In so doing, he follows in the footsteps of his immediate predecessor Bill Clinton who — under NATO auspices — lobbed missiles at the former Yugoslavia — a war that (1) was blatantly unconstitutional, since he did not seek the input of Congress; (2) was suspect as having been a "wag the dog" exercise in deflecting attention from Clinton's White House scandal hit parade; (3) was waged on the premise of pervasive genocide by Serbia against Albanian Muslims — a claim that was wildly exaggerated at best and patently false at worst; (4) recklessly cost innocent civilian lives; and (5) ended in withdrawal of Serbian troops from Kosovo based on a promise by the world community that Kosovo would remain a Serbian province, but with a measure of "autonomy."

Biting off more than we (should) chew?

Here are some other facts to bear in mind the next time you hear someone rhapsodize over the beauty of Kosovo as a new "democracy":

A — Kosovo is 90 percent Muslim, including remnants of the old Kosovo Liberation Army (KLA), with an early linkage to al Qaeda, whose camps have hosted KLA members for terror training. B — Criminal gangs, drug trafficking, and corruption are rampant there. C — With a reported 40 percent unemployment rate and average annual income of less than $3,000, Kosovo is too weak to be self-sustaining economically, forget about militarily. Guess who will be called upon to pick up that tab? D — The U.S. has committed troops in Kosovo in the long term (1500 last fall, according to the Washington Times). Will we stumble into an avoidable war on the side of "the bad guys?"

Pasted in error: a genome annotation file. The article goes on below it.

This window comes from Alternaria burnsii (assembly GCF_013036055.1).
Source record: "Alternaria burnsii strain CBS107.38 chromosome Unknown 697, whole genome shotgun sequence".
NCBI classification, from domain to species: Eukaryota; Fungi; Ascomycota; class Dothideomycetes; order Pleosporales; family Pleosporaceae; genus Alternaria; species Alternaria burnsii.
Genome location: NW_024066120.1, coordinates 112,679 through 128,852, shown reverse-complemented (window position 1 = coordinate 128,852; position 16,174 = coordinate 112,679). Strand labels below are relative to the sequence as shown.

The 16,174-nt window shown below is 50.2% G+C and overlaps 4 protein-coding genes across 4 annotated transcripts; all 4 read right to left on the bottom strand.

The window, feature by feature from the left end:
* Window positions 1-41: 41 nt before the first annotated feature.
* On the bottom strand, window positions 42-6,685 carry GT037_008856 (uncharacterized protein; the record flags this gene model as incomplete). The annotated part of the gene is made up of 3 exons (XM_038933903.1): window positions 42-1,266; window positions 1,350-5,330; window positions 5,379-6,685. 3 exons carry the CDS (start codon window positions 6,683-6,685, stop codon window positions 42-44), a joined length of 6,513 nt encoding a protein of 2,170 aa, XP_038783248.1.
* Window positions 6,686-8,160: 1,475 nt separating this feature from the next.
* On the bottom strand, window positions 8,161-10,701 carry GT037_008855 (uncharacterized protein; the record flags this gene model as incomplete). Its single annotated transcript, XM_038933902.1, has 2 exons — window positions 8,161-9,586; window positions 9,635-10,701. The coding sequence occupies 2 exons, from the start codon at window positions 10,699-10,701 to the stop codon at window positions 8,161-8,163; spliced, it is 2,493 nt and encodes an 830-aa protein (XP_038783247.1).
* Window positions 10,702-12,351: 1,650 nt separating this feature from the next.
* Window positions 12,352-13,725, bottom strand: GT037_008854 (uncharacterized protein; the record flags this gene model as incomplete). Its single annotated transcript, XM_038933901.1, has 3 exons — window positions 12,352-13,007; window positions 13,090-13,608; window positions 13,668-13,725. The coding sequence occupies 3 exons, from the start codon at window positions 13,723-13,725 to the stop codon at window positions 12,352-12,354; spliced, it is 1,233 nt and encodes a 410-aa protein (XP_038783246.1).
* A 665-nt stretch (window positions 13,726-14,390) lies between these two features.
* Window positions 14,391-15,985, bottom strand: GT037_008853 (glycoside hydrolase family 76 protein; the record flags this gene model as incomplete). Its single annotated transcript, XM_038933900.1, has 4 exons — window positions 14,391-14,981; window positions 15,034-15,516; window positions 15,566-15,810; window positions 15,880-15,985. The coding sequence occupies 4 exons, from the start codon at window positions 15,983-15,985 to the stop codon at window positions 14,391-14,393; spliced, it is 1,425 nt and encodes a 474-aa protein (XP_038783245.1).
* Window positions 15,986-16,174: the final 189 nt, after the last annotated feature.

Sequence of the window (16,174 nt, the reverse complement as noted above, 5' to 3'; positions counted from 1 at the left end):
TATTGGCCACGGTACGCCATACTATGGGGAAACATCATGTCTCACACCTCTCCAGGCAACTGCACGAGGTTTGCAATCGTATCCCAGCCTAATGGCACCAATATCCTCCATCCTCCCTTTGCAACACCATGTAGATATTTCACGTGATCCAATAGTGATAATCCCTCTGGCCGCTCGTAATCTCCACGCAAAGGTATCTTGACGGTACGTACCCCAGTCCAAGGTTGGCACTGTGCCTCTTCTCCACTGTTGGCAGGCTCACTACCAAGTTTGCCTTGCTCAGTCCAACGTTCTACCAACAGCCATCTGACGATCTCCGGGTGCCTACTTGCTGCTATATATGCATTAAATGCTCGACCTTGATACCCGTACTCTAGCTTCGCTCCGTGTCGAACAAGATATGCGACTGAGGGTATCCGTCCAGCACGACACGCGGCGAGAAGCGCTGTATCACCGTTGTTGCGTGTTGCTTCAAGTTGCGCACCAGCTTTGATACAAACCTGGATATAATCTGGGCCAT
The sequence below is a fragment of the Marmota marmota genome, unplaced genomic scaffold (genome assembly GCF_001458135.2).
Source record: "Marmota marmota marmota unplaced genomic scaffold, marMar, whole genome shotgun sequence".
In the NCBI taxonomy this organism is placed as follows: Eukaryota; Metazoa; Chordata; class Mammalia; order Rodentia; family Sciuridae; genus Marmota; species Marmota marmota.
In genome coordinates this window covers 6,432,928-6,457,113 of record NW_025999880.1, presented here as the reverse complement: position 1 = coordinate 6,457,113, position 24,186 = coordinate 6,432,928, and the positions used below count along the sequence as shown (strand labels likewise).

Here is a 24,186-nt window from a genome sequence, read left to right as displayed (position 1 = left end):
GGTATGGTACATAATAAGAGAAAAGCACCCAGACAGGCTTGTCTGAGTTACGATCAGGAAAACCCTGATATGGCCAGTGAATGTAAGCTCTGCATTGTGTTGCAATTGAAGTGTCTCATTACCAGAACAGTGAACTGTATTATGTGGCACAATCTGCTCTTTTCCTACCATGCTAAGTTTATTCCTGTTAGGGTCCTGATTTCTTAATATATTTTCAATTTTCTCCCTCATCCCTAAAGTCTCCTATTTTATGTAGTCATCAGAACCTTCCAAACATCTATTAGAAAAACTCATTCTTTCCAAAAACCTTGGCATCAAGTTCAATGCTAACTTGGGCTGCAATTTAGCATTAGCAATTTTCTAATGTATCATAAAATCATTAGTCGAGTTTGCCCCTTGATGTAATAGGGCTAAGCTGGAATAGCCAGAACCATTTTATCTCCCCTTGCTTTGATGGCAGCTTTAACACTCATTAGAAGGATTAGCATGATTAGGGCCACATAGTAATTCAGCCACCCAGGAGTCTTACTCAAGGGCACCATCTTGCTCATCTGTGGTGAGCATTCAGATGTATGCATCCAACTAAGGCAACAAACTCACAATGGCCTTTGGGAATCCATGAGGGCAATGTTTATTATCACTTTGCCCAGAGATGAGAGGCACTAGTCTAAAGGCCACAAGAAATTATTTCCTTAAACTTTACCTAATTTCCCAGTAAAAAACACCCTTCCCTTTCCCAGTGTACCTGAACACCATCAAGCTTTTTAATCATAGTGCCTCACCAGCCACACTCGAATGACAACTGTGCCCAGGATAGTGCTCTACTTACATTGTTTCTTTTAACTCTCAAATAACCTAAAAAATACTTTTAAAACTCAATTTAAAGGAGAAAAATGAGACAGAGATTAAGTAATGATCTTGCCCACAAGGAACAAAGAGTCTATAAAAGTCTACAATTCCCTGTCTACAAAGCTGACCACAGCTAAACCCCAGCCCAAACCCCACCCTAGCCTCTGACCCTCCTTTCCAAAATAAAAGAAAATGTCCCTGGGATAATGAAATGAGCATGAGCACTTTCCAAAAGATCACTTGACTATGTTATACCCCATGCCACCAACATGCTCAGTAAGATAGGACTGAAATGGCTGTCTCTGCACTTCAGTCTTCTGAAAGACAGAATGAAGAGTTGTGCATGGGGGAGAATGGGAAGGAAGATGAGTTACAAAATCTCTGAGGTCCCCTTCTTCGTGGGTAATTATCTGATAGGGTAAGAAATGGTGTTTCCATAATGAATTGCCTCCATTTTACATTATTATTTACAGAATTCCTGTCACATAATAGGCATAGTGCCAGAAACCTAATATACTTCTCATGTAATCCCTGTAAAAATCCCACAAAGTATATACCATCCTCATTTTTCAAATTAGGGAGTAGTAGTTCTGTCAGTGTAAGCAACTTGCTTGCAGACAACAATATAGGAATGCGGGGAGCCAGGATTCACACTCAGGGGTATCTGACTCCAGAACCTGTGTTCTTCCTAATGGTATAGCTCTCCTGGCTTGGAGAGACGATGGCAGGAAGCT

To what purpose?

As I write this (Sunday afternoon, April 6), President Bush's last meeting with Russian President Vladimir Putin is big news, though — as of right now — no publicized word about discussions of Kosovo, a thorny issue perhaps reserved for one-on-one discussion behind closed doors.

Bush 43 thus engaged in an exercise that — aside from the damage alluded to above — puts an unspoken stamp of approval on Bill Clinton's legacy chestnuts which are thereby pulled out of the fire. It is beyond any rational understanding of seasoned foreign policy specialists. But then we are speaking of specialists beyond the rarified atmosphere of the nation-building striped pants diplomats who populate the State Department, whose building is appropriately nicknamed "Foggy Bottom."